Compliance Management Systems: Overview
Compliance is essential for any business. It ensures that your company remains compliant with all established guidelines that are of concern to your specific industry.
As compliance continues to become more complicated, businesses are taking advantage of automation to streamline their compliance-related tasks. One of the automation tools that is regularly used is a Compliance Management System (CMS). CMS makes it easier and more cost-effective for businesses to manage compliance. However, as compliance continues to incorporate cybersecurity, information security has become an essential component of any CMS.
Understanding How a Compliance Management System Works
A CMS is essentially an integrated system that can be used to manage legal requirements and mitigate risk when it comes to compliance. In some businesses, it incorporates a series of policies, processes, and procedures that govern compliance-related tasks.
A CMS can also be used for the following tasks:
- Employee training
- Operational review
- Corrective action, and much more
A CMS can protect against various compliance risks
Compliance regulations are important for your business to follow, especially in the finance industry. Indeed, being non-complaint can result in financial risk for your business.
Many different fines can be imposed if found to be non-compliant with various regulations. These fines can be imposed for exposing consumer data to risk from inadequate internal controls or having insufficient data monitoring tools in place for your financial institution.
A CMS provides a streamlined and dependable system that can limit your liability to various risks. Some of these risks include:
- Federal banking system risks
The federal banking system faces four key risks that were outlined by the Comptroller of the Currency (OCC). These risks include:
Operational risks: which are caused by a vast and complex operating environment
Compliance risks: which occur due to changes in the customer protections
- Anti-money laundering risks
A CMS can prevent your risk of being non-compliant with FDIC rules aimed at preventing money laundering. The FDIC recently put in place guidelines for implementing strategies and technologies aimed at better preventing money laundering activity.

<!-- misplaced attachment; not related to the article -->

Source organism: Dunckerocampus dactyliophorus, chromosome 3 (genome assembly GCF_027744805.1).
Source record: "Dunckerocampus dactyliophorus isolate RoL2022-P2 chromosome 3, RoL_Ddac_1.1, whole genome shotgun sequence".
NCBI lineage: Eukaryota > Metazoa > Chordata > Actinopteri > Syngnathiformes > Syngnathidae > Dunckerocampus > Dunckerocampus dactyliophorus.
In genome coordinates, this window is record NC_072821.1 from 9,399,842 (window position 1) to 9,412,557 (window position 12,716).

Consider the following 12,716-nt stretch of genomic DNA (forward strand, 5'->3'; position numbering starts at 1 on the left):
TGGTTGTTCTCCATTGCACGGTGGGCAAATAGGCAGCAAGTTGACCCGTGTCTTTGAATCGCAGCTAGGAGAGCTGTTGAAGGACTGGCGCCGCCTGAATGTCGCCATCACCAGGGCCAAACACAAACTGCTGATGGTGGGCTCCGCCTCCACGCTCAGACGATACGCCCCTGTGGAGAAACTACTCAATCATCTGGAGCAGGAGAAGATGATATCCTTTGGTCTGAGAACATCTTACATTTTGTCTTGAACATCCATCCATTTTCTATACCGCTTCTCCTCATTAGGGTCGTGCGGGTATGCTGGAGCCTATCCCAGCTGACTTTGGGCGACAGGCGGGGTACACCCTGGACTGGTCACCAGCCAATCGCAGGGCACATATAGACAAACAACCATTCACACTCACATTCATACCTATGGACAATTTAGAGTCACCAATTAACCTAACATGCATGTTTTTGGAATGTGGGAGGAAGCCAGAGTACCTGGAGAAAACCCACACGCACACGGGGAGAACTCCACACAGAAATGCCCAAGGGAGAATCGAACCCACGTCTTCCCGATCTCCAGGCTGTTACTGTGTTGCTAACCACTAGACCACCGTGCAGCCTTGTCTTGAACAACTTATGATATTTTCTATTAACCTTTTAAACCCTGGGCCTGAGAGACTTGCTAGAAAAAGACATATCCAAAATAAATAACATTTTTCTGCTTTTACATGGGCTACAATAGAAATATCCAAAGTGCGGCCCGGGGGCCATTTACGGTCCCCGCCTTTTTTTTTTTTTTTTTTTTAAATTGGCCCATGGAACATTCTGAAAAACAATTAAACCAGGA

As a result, managing compliance risk with regards to these new regulatory requirements is essential.
- Risks related to consumer information access
Recently, there has been a push to provide consumers with more access to financial records. However, the use of artificial intelligence and other related techniques increases the risk of data being compromised- mainly because of a company having insufficient controls in place.
Such risk (and lack of controls) can lead to fines. The CFPB emphasizes data integrity and customer access to data; while also imposing penalties for non-compliance.
What goes into designing a functional CMS?
A CMS will play many vital roles in your business. From streamlining customer data protections to preventing money laundering, financial institutions can rely on a functional CMS to limit risk exposure in multiple ways.
More importantly, your CMS should be designed to keep up with your current data protection activities. It should focus on all embedded technologies that can unintentionally result in customer complaints at any given time.
There are four crucial steps you should follow when creating a functional CMS.
1. It starts with the Board
When it comes to compliance and information security, it starts at the top. Your board of directors will set the overarching goals of the business, after which relevant compliance efforts will follow.